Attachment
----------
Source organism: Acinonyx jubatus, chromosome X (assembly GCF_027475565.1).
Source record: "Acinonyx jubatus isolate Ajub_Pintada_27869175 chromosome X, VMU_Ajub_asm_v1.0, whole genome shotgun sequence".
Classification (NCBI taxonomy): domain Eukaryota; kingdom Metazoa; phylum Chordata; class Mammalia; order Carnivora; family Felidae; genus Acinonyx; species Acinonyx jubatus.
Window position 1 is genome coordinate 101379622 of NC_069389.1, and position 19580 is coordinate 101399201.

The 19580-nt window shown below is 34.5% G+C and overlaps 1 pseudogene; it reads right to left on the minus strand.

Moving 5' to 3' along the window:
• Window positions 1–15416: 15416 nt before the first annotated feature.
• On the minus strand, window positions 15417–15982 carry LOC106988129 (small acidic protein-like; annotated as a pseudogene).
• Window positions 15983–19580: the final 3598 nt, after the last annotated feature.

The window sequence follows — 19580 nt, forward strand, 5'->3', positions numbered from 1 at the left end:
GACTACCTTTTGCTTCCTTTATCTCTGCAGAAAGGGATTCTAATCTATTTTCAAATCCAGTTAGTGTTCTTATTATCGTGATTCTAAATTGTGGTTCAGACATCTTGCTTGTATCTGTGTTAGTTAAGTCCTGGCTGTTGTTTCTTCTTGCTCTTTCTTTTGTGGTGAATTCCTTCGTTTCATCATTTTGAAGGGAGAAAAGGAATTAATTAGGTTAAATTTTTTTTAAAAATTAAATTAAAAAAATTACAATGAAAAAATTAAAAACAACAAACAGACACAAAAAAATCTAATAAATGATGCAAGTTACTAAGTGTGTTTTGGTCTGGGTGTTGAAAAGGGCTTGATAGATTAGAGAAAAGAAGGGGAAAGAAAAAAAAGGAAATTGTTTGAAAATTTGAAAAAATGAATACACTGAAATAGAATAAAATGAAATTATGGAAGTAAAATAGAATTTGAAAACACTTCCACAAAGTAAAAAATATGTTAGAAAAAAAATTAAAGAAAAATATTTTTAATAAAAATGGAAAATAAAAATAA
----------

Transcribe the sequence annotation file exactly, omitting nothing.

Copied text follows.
Source organism: Acinonyx jubatus, chromosome X (assembly GCF_027475565.1).
Source record: "Acinonyx jubatus isolate Ajub_Pintada_27869175 chromosome X, VMU_Ajub_asm_v1.0, whole genome shotgun sequence".
Classification (NCBI taxonomy): domain Eukaryota; kingdom Metazoa; phylum Chordata; class Mammalia; order Carnivora; family Felidae; genus Acinonyx; species Acinonyx jubatus.
Window position 1 is genome coordinate 101379622 of NC_069389.1, and position 19580 is coordinate 101399201.

The 19580-nt window shown below is 34.5% G+C and overlaps 1 pseudogene; it reads right to left on the minus strand.

Moving 5' to 3' along the window:
• Window positions 1–15416: 15416 nt before the first annotated feature.
• On the minus strand, window positions 15417–15982 carry LOC106988129 (small acidic protein-like; annotated as a pseudogene).
• Window positions 15983–19580: the final 3598 nt, after the last annotated feature.

The window sequence follows — 19580 nt, forward strand, 5'->3', positions numbered from 1 at the left end:
GACTACCTTTTGCTTCCTTTATCTCTGCAGAAAGGGATTCTAATCTATTTTCAAATCCAGTTAGTGTTCTTATTATCGTGATTCTAAATTGTGGTTCAGACATCTTGCTTGTATCTGTGTTAGTTAAGTCCTGGCTGTTGTTTCTTCTTGCTCTTTCTTTTGTGGTGAATTCCTTCGTTTCATCATTTTGAAGGGAGAAAAGGAATTAATTAGGTTAAATTTTTTTTAAAAATTAAATTAAAAAAATTACAATGAAAAAATTAAAAACAACAAACAGACACAAAAAAATCTAATAAATGATGCAAGTTACTAAGTGTGTTTTGGTCTGGGTGTTGAAAAGGGCTTGATAGATTAGAGAAAAGAAGGGGAAAGAAAAAAAAGGAAATTGTTTGAAAATTTGAAAAAATGAATACACTGAAATAGAATAAAATGAAATTATGGAAGTAAAATAGAATTTGAAAACACTTCCACAAAGTAAAAAATATGTTAGAAAAAAAATTAAAGAAAAATATTTTTAATAAAAATGGAAAATAAAAATAA